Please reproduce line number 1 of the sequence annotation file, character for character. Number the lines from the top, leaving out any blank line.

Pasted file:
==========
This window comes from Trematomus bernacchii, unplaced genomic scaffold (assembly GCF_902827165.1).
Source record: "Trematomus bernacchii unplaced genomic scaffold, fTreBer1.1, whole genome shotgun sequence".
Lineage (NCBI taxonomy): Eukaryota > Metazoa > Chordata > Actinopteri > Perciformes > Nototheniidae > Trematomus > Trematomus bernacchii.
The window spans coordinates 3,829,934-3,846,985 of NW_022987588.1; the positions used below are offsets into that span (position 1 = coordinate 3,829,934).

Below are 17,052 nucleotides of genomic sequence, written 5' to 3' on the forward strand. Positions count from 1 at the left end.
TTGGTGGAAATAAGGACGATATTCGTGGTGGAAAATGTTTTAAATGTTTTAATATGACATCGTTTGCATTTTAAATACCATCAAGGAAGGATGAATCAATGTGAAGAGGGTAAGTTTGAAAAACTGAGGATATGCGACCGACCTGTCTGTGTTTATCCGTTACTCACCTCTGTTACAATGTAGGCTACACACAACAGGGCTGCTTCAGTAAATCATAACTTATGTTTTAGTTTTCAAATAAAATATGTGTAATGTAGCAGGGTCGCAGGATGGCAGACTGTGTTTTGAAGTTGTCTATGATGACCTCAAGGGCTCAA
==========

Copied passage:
This window comes from Trematomus bernacchii, unplaced genomic scaffold (assembly GCF_902827165.1).